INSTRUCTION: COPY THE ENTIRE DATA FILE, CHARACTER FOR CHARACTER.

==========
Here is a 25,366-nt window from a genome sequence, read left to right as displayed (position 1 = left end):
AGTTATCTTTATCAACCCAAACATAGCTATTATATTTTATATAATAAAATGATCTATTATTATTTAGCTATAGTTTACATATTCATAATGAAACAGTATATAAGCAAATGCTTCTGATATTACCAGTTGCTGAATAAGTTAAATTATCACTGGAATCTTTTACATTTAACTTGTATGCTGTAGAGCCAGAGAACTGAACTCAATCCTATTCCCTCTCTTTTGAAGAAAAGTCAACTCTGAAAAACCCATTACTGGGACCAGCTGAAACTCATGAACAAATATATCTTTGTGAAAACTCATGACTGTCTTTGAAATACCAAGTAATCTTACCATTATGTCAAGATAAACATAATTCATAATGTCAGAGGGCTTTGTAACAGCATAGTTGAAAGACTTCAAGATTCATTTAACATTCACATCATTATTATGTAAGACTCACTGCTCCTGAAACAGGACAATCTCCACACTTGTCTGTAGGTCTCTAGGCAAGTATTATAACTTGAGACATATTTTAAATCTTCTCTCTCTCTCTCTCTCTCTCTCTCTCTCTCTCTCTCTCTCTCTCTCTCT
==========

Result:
Here is a 25,366-nt window from a genome sequence, read left to right as displayed (position 1 = left end):
AGTTATCTTTATCAACCCAAACATAGCTATTATATTTTATATAATAAAATGATCTATTATTATTTAGCTATAGTTTACATATTCATAATGAAACAGTATATAAGCAAATGCTTCTGATATTACCAGTTGCTGAATAAGTTAAATTATCACTGGAATCTTTTACATTTAACTTGTATGCTGTAGAGCCAGAGAACTGAACTCAATCCTATTCCCTCTCTTTTGAAGAAAAGTCAACTCTGAAAAACCCATTACTGGGACCAGCTGAAACTCATGAACAAATATATCTTTGTGAAAACTCATGACTGTCTTTGAAATACCAAGTAATCTTACCATTATGTCAAGATAAACATAATTCATAATGTCAGAGGGCTTTGTAACAGCATAGTTGAAAGACTTCAAGATTCATTTAACATTCACATCATTATTATGTAAGACTCACTGCTCCTGAAACAGGACAATCTCCACACTTGTCTGTAGGTCTCTAGGCAAGTATTATAACTTGAGACATATTTTAAATCTTCTCTCTCTCTCTCTCTCTCTCTCTCTCTCTCTCTCTCTCTCTCTCTCTCT